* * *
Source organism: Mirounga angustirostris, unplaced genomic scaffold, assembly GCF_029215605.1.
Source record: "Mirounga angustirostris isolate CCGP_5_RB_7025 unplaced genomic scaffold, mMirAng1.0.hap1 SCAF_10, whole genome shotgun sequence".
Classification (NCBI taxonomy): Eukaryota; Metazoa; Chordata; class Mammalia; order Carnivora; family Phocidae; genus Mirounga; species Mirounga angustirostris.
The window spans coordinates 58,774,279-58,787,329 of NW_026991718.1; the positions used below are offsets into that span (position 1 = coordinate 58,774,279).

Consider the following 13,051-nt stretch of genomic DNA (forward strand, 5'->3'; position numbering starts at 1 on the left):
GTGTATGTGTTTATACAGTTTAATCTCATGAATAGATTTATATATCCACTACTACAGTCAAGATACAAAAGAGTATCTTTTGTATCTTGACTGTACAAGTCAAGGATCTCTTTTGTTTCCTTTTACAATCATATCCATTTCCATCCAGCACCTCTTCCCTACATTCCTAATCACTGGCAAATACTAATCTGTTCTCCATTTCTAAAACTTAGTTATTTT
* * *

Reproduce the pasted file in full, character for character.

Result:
Source organism: Mirounga angustirostris, unplaced genomic scaffold, assembly GCF_029215605.1.
Source record: "Mirounga angustirostris isolate CCGP_5_RB_7025 unplaced genomic scaffold, mMirAng1.0.hap1 SCAF_10, whole genome shotgun sequence".
Classification (NCBI taxonomy): Eukaryota; Metazoa; Chordata; class Mammalia; order Carnivora; family Phocidae; genus Mirounga; species Mirounga angustirostris.
The window spans coordinates 58,774,279-58,787,329 of NW_026991718.1; the positions used below are offsets into that span (position 1 = coordinate 58,774,279).

Consider the following 13,051-nt stretch of genomic DNA (forward strand, 5'->3'; position numbering starts at 1 on the left):
GTGTATGTGTTTATACAGTTTAATCTCATGAATAGATTTATATATCCACTACTACAGTCAAGATACAAAAGAGTATCTTTTGTATCTTGACTGTACAAGTCAAGGATCTCTTTTGTTTCCTTTTACAATCATATCCATTTCCATCCAGCACCTCTTCCCTACATTCCTAATCACTGGCAAATACTAATCTGTTCTCCATTTCTAAAACTTAGTTATTTT